With midnight, December 31st fast approaching it was time to double-check F.A.S.T. (Formation And Safety Training) credentials for everybody. It wasn't enough to have flown during the prior year, paperwork needed to be completed. Which, of course, it hadn't been. So it was necessary for Mustang, Crash, Duck, and Pig Pen to take to the sky to keep their F.A.S.T. cards from turning into pumpkins when the New Years ball drops in Times Square.
F.A.S.T. is a committee, recognized by the FAA to ensure that a certain level of training and proficiency is maintained by all pilots wishing to fly in formation in the waivered airspace at at an airshow. F.A.S.T. member organizations, such as the Red Star Pilot's Association (RPA) manage their own training programs to F.A.S.T. standards and maintain records on training and proficiency through the "Wingman", "Lead Pilot", "Instructor", and "Check Airman" levels.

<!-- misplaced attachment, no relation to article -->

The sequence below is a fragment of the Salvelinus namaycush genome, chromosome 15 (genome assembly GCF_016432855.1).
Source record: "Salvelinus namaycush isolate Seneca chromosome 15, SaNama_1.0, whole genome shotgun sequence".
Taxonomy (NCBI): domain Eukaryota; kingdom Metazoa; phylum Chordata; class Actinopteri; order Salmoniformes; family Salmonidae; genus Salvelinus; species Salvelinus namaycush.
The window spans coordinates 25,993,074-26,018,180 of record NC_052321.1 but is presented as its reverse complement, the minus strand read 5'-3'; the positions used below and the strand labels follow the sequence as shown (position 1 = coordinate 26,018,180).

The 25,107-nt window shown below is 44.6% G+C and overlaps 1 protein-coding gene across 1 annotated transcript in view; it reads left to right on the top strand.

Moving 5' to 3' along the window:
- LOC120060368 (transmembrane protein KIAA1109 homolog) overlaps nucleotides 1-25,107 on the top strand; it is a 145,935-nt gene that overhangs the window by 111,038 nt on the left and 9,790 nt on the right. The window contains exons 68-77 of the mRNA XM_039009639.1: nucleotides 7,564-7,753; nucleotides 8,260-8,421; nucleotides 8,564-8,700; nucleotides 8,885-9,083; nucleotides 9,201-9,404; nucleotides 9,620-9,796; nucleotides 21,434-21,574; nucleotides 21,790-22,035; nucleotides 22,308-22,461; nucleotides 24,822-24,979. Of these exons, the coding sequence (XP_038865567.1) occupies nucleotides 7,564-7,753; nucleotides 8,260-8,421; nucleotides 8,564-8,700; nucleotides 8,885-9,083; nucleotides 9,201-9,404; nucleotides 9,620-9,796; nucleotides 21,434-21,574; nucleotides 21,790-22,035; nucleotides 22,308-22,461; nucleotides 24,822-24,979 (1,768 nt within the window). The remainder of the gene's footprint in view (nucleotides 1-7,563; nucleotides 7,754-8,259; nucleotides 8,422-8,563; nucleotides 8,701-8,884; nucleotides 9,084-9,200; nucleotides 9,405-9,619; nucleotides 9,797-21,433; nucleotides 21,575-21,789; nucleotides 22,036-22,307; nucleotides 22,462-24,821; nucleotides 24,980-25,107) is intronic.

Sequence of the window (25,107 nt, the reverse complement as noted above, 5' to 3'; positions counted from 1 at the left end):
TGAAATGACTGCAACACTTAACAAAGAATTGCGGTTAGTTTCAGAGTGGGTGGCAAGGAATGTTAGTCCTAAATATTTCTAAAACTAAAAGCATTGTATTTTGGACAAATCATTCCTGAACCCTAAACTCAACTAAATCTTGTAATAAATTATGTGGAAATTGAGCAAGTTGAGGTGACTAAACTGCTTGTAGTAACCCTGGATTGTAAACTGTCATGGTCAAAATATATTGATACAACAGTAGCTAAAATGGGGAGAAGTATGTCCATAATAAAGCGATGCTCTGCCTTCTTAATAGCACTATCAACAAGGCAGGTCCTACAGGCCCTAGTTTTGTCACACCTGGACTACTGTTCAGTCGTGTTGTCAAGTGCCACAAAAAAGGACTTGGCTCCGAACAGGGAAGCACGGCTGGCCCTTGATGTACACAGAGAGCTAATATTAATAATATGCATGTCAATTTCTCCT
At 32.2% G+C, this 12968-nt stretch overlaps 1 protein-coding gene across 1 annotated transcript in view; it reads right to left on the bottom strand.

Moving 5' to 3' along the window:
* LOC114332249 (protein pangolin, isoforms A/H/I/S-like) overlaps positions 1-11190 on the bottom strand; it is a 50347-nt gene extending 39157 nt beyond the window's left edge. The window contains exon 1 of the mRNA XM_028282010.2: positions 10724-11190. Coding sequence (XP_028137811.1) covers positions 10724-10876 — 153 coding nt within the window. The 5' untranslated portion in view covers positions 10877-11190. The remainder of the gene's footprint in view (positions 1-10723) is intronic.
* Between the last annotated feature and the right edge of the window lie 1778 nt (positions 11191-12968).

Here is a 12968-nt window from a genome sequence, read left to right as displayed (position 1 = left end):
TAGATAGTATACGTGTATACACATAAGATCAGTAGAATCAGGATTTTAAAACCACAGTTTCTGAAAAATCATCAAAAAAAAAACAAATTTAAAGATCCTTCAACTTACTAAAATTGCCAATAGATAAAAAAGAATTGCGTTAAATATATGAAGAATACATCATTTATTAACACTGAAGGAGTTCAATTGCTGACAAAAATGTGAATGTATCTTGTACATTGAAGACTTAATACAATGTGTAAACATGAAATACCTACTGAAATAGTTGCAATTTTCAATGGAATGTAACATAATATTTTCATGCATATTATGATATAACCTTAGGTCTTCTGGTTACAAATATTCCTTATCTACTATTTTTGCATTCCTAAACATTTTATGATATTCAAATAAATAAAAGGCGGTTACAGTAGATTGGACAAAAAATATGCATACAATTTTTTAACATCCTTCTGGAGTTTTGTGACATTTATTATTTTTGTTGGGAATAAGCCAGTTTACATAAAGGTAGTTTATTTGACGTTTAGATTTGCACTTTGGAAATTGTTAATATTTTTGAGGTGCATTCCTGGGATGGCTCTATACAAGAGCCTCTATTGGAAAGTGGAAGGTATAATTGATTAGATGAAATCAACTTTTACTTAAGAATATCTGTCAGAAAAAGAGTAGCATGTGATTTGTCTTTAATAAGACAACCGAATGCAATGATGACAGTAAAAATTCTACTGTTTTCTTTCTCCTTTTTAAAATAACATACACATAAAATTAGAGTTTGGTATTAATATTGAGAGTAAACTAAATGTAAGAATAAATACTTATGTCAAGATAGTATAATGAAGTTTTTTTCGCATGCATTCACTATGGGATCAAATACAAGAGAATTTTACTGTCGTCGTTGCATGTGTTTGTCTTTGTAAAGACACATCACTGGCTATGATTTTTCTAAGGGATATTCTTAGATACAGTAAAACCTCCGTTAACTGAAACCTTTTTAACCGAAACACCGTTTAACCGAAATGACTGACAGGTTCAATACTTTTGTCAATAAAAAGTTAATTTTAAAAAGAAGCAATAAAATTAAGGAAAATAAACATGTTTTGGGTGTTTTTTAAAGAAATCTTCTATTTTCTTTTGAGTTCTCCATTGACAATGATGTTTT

At least once a year a Lead Pilot must sign off paperwork saying that another lead or wingman has flown in or conducted a four-ship formation.
Communication is accomplished in formation with minimum radio traffic; in fact, an entire flight can be flown — beginning to end — without a single radio call.
Shown here is what the "cross under" signal looks like from the lead pilot...
And what it looks like from the wingman's point of view.
The RPA manual's guidelines on accomplishing the cross-under.
An echelon turn, where all aircraft remain at the same altitude (vice "stacking up").
The beginning of a "B&R" — breakup and rendezvous.
What started off as an overcast day (ceilings less than 100 feet) turned into a great day for some of our Cold War Air Museum associates to go flying and take pictures. Thanks to the RPA for the formation graphics and thanks to Miguel for the pictures, more can be found on his page on Flikr.